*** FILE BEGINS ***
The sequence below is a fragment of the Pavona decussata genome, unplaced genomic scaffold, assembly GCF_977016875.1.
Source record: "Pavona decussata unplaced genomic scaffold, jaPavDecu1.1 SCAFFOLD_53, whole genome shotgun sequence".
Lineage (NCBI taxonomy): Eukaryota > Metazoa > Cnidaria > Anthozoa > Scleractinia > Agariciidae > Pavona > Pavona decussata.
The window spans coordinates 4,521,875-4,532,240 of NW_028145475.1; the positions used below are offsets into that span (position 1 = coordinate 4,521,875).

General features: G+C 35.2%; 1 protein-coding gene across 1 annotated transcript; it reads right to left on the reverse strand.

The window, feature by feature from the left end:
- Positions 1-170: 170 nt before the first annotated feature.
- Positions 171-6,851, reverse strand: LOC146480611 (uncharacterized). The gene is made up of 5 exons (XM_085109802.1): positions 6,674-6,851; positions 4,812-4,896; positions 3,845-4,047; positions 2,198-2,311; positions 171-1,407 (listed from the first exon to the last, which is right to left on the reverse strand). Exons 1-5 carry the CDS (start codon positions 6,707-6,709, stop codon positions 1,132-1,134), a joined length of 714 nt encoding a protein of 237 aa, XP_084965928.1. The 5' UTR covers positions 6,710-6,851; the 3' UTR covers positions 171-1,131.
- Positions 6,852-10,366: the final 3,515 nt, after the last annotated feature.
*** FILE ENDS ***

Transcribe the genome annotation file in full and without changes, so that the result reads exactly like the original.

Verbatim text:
The sequence below is a fragment of the Pavona decussata genome, unplaced genomic scaffold, assembly GCF_977016875.1.
Source record: "Pavona decussata unplaced genomic scaffold, jaPavDecu1.1 SCAFFOLD_53, whole genome shotgun sequence".
Lineage (NCBI taxonomy): Eukaryota > Metazoa > Cnidaria > Anthozoa > Scleractinia > Agariciidae > Pavona > Pavona decussata.
The window spans coordinates 4,521,875-4,532,240 of NW_028145475.1; the positions used below are offsets into that span (position 1 = coordinate 4,521,875).

General features: G+C 35.2%; 1 protein-coding gene across 1 annotated transcript; it reads right to left on the reverse strand.

The window, feature by feature from the left end:
- Positions 1-170: 170 nt before the first annotated feature.
- Positions 171-6,851, reverse strand: LOC146480611 (uncharacterized). The gene is made up of 5 exons (XM_085109802.1): positions 6,674-6,851; positions 4,812-4,896; positions 3,845-4,047; positions 2,198-2,311; positions 171-1,407 (listed from the first exon to the last, which is right to left on the reverse strand). Exons 1-5 carry the CDS (start codon positions 6,707-6,709, stop codon positions 1,132-1,134), a joined length of 714 nt encoding a protein of 237 aa, XP_084965928.1. The 5' UTR covers positions 6,710-6,851; the 3' UTR covers positions 171-1,131.
- Positions 6,852-10,366: the final 3,515 nt, after the last annotated feature.